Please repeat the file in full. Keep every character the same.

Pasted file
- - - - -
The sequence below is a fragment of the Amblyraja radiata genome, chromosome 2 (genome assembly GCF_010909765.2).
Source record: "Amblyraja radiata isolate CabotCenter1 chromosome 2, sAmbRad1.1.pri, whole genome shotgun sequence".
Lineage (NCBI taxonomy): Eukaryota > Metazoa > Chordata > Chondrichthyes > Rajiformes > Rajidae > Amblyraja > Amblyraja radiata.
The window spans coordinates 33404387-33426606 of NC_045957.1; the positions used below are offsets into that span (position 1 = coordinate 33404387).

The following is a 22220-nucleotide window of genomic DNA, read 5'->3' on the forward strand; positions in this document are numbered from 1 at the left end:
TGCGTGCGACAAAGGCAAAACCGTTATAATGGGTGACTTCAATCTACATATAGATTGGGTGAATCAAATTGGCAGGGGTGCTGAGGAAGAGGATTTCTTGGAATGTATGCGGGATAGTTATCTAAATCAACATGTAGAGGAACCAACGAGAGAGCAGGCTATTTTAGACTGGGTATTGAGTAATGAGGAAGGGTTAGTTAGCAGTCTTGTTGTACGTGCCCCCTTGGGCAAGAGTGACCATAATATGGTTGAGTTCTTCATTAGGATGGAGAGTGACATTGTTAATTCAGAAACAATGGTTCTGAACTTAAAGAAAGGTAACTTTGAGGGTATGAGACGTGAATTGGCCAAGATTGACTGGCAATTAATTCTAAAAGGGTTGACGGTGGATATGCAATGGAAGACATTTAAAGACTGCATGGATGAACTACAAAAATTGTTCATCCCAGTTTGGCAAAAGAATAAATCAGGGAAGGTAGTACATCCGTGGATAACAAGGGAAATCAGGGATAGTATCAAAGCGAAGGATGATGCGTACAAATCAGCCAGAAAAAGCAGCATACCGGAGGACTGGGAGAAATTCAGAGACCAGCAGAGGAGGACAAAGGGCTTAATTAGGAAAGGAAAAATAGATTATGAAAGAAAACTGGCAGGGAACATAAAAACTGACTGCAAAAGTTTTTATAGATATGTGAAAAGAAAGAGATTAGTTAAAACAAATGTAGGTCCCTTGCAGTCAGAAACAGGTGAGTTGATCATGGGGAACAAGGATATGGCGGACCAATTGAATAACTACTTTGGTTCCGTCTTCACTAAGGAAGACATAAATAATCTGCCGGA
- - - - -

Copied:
The sequence below is a fragment of the Amblyraja radiata genome, chromosome 2 (genome assembly GCF_010909765.2).
Source record: "Amblyraja radiata isolate CabotCenter1 chromosome 2, sAmbRad1.1.pri, whole genome shotgun sequence".
Lineage (NCBI taxonomy): Eukaryota > Metazoa > Chordata > Chondrichthyes > Rajiformes > Rajidae > Amblyraja > Amblyraja radiata.
The window spans coordinates 33404387-33426606 of NC_045957.1; the positions used below are offsets into that span (position 1 = coordinate 33404387).

The following is a 22220-nucleotide window of genomic DNA, read 5'->3' on the forward strand; positions in this document are numbered from 1 at the left end:
TGCGTGCGACAAAGGCAAAACCGTTATAATGGGTGACTTCAATCTACATATAGATTGGGTGAATCAAATTGGCAGGGGTGCTGAGGAAGAGGATTTCTTGGAATGTATGCGGGATAGTTATCTAAATCAACATGTAGAGGAACCAACGAGAGAGCAGGCTATTTTAGACTGGGTATTGAGTAATGAGGAAGGGTTAGTTAGCAGTCTTGTTGTACGTGCCCCCTTGGGCAAGAGTGACCATAATATGGTTGAGTTCTTCATTAGGATGGAGAGTGACATTGTTAATTCAGAAACAATGGTTCTGAACTTAAAGAAAGGTAACTTTGAGGGTATGAGACGTGAATTGGCCAAGATTGACTGGCAATTAATTCTAAAAGGGTTGACGGTGGATATGCAATGGAAGACATTTAAAGACTGCATGGATGAACTACAAAAATTGTTCATCCCAGTTTGGCAAAAGAATAAATCAGGGAAGGTAGTACATCCGTGGATAACAAGGGAAATCAGGGATAGTATCAAAGCGAAGGATGATGCGTACAAATCAGCCAGAAAAAGCAGCATACCGGAGGACTGGGAGAAATTCAGAGACCAGCAGAGGAGGACAAAGGGCTTAATTAGGAAAGGAAAAATAGATTATGAAAGAAAACTGGCAGGGAACATAAAAACTGACTGCAAAAGTTTTTATAGATATGTGAAAAGAAAGAGATTAGTTAAAACAAATGTAGGTCCCTTGCAGTCAGAAACAGGTGAGTTGATCATGGGGAACAAGGATATGGCGGACCAATTGAATAACTACTTTGGTTCCGTCTTCACTAAGGAAGACATAAATAATCTGCCGGA